Anchored by the fast-food spectacular at Shelly’s Freez, Chicago’s Lincoln Avenue from Irving Park Road north is a treasure trove of fine art and architecture.
Charlevoix, Michigan, developer Earl Young’s constructions showed a personal vision almost from the first house he built, starting in 1918, but fortunately the vision had several decades in which to fully flower. Even without their wacky appearance, the “mushroom houses” he went on to plant in Charlevoix would be interesting as examples of progressive residential architecture ahead of the post-war building boom. But their oddity makes them a unique case of one man successfully expressing a highly idiosyncratic vision across a whole swath of city. Continue reading
A recent visit to the Souls Grown Deep/Bill Arnett art warehouse in Atlanta was even more mind boggling than reports had led me to expect. The space was bigger and the profusion of work more out of control. A modest selection was more or less set out for easy viewing, but that represented only a fraction of the collection. There were boxes and racks and cases and cartons of work spread around two massive rooms, corrals of sculpture, stacks of drawings, piles of books — just what you’d expect from a collecting mission that has outrun any efforts to organize it. Continue reading
At Intuit through Jan. 8, 2017 — Cross Purposes: Cross and Snowflake Sculptures by Stanley Szwarc, curated by Rich Bowen and William Swislow.
Stanley Szwarc, a Polish book keeper turned metal worker and then artist after arriving in the United States, gave no indication of being particularly religious, but in his world crosses were powerful. Continue reading
Among the most stunning features of Howard Finster’s Paradise Garden in Summerville, Georgia, are its sidewalks. Some bear representational images of buildings, others are abstract aggregations of potsherds. Some bear text messages, others are virtual encyclopedias of Finster’s tools.
These mosaic ribbons threading through the garden are a potent representation of how his creativity found expression in every aspect of the environment around him. Continue reading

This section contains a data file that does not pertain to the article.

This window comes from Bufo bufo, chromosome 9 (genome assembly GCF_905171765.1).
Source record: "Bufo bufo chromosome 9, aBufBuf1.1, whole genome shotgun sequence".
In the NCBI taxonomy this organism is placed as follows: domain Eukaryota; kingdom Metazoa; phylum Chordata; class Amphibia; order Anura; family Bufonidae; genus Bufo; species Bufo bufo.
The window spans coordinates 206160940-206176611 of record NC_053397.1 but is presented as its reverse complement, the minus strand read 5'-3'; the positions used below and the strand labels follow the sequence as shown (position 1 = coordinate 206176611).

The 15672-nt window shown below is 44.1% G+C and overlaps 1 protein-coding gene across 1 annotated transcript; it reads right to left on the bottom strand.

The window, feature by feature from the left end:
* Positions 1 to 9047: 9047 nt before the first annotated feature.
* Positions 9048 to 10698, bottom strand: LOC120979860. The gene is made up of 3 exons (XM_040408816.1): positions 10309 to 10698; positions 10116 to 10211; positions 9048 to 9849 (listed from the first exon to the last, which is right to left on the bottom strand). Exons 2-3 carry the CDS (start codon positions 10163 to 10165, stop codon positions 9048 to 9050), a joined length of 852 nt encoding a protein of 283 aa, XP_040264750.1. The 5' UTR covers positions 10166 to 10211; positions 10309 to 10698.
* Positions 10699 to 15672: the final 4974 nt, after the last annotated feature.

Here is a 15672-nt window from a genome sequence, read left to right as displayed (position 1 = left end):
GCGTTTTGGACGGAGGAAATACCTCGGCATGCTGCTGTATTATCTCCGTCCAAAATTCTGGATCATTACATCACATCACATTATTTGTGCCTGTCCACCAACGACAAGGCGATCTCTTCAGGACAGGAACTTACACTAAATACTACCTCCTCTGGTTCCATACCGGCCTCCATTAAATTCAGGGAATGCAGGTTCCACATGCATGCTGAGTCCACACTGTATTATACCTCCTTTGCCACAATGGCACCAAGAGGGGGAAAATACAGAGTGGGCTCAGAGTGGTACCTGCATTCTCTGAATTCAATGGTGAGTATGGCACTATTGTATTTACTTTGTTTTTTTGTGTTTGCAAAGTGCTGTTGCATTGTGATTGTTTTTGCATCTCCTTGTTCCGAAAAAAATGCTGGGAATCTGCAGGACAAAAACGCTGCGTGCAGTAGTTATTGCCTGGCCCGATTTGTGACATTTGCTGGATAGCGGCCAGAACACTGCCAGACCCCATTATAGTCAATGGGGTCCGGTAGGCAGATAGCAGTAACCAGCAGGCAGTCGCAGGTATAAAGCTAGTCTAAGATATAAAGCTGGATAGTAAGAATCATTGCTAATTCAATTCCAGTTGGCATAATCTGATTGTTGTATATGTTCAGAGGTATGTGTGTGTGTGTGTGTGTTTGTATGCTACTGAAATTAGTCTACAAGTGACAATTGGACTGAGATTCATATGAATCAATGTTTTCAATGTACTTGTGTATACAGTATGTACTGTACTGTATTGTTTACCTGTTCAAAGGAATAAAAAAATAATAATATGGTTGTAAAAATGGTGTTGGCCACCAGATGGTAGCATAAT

Pasaquan, one of the world’s great art sites, lies tucked away in rural west central Georgia, near the little town of Buena Vista. Pasquan was the creation of Eddie Owens Martin, a local boy who went away to live the low life in New York City (by his own account), but came back and created a masterpiece.
That Martin was a bit of a crackpot is hard to deny. A fortune-telling ex-street-hustler, he created a personal religion, enshrined himself as a saint and turned his family farm into a holy place. The strength of his vision is so great, though, as to make his spirituality not only palpable in bricks and paint, but even credible. The details of that implausibly compelling spirituality, as well as Martin’s unruly life history, are more than can be described here. For that, read “St. Eom in the Land of Pasaquan” by Tom Patterson, The Jargon Society, 1987, with a new edition reportedly on the way. But you can sense the creative force of St. Eom’s weirdness in the walls and fences that he weaved through his world.
See Pasaquan Side By Side: 1990 vs. 2016
Compare post-preservation Pasaquan with conditions 25 years ago
See Pasaquan In Detail
Take a visual stroll through the fabulously decorated walls and buildings
Help keep this environment healthy by joining the Friends of Pasaquan under the auspices of Columbus State University, which is the owner and steward of Pasaquan.
My original Pasaquan pages are archived here.
Salt and pepper shakers pack concentrated meanings into tiny packages — miniature appliances, little foods, dwarf monuments, pint-size people, tiny bits of abstraction. They can be elegant or kitschy, modern or backward looking, but at best they resonate in a myriad of ways.